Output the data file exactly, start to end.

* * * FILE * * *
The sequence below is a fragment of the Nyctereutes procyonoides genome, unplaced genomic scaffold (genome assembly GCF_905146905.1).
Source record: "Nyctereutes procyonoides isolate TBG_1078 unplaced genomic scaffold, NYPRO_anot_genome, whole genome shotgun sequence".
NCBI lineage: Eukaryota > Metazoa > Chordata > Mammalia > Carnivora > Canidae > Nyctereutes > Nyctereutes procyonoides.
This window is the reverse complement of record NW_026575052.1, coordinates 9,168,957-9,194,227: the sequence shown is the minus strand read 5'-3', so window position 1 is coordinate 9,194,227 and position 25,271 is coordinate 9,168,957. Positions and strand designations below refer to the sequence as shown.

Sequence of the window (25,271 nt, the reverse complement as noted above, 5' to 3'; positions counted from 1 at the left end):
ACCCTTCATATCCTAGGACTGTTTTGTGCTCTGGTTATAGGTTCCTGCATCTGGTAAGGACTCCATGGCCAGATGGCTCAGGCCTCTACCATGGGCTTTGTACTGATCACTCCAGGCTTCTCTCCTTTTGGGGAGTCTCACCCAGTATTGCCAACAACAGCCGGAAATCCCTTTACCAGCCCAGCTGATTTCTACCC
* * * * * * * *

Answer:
The sequence below is a fragment of the Nyctereutes procyonoides genome, unplaced genomic scaffold (genome assembly GCF_905146905.1).
Source record: "Nyctereutes procyonoides isolate TBG_1078 unplaced genomic scaffold, NYPRO_anot_genome, whole genome shotgun sequence".
NCBI lineage: Eukaryota > Metazoa > Chordata > Mammalia > Carnivora > Canidae > Nyctereutes > Nyctereutes procyonoides.
This window is the reverse complement of record NW_026575052.1, coordinates 9,168,957-9,194,227: the sequence shown is the minus strand read 5'-3', so window position 1 is coordinate 9,194,227 and position 25,271 is coordinate 9,168,957. Positions and strand designations below refer to the sequence as shown.

Sequence of the window (25,271 nt, the reverse complement as noted above, 5' to 3'; positions counted from 1 at the left end):
ACCCTTCATATCCTAGGACTGTTTTGTGCTCTGGTTATAGGTTCCTGCATCTGGTAAGGACTCCATGGCCAGATGGCTCAGGCCTCTACCATGGGCTTTGTACTGATCACTCCAGGCTTCTCTCCTTTTGGGGAGTCTCACCCAGTATTGCCAACAACAGCCGGAAATCCCTTTACCAGCCCAGCTGATTTCTACCC